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The windows were covered over and the keyholes blocked while a team of specialist embroiderers worked ''vast hours'' on delicate lacework which was to end up on Kate Middleton's wedding dress.
One of those embroiderers, Jenny Adin-Christie (36), is in Otago at the invitation of the Otago Embroiderers Guild to help celebrate the 30th anniversary of the Wanaka Embroidery School this weekend.
She described the experience of working on the Duchess of Cambridge's dress as ''fairy-tale'' despite the backbreaking, intricate needlework.
''It was absolutely magic to have been part of it. The whole world wanted to see what the dress was like and we were working on it.''
The work was done in absolute secrecy, to the point they did not know who the designer of the dress was until the day before the wedding.
''I could not even tell my husband.''
She was invited to work on the dress as she was a graduate of the Royal School of Needlework's intensive three-year apprenticeship programme, which only accepted six people a year but had since ended.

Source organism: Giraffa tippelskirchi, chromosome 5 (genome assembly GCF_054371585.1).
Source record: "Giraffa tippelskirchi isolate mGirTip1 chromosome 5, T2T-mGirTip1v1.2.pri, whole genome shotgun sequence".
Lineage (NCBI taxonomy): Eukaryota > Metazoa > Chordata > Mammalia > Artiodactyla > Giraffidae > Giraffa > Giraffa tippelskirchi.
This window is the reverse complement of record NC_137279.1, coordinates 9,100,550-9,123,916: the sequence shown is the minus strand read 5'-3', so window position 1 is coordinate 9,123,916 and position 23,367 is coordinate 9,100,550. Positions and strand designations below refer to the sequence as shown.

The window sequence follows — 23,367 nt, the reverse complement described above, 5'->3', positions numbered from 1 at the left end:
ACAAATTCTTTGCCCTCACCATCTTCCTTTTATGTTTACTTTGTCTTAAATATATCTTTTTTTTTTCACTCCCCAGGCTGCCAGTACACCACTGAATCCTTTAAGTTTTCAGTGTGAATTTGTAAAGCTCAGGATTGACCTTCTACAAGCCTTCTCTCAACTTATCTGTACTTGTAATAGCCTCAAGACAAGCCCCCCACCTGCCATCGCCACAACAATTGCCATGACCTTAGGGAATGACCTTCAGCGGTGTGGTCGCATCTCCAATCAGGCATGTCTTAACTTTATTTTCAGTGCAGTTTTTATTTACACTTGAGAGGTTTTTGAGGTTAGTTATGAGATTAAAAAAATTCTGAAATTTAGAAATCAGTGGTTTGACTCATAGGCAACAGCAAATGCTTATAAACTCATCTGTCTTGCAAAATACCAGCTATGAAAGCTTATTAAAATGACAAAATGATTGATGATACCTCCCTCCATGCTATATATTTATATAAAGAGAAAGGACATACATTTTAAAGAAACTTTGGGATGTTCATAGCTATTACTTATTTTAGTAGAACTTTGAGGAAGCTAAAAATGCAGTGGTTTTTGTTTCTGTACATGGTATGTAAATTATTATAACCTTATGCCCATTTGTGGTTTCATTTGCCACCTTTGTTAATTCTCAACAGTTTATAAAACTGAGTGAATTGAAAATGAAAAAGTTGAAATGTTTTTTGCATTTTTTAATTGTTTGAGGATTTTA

Mrs Adin-Christie, who has been stitching since she was 5, went on to teach at the school for 10 years before leaving to do freelance work, which included everything from couture embroidery, to large panels for schools, to embroidering the royal arms on a pair of gloves to be given to the new Lord Chief Justice.
''I'm always a bit snowed under. Embroidery has taken me to Australia last year, New Zealand this year. I've taught in France. It's amazing. Really busy.''
She had worked on curtains for Covent Garden's Royal Opera House, altar frontals for Canterbury Cathedral and an album cover for Sir Paul McCartney.
There had been a resurgence in interest in embroidery along with other homecrafts since the recession, she said.
Mrs Adin-Christie will teach embroidery classes at the Dunedin Art Gallery today and tomorrow before travelling to Wanaka to take part in the two-day school. She will then return to Dunedin to take further classes.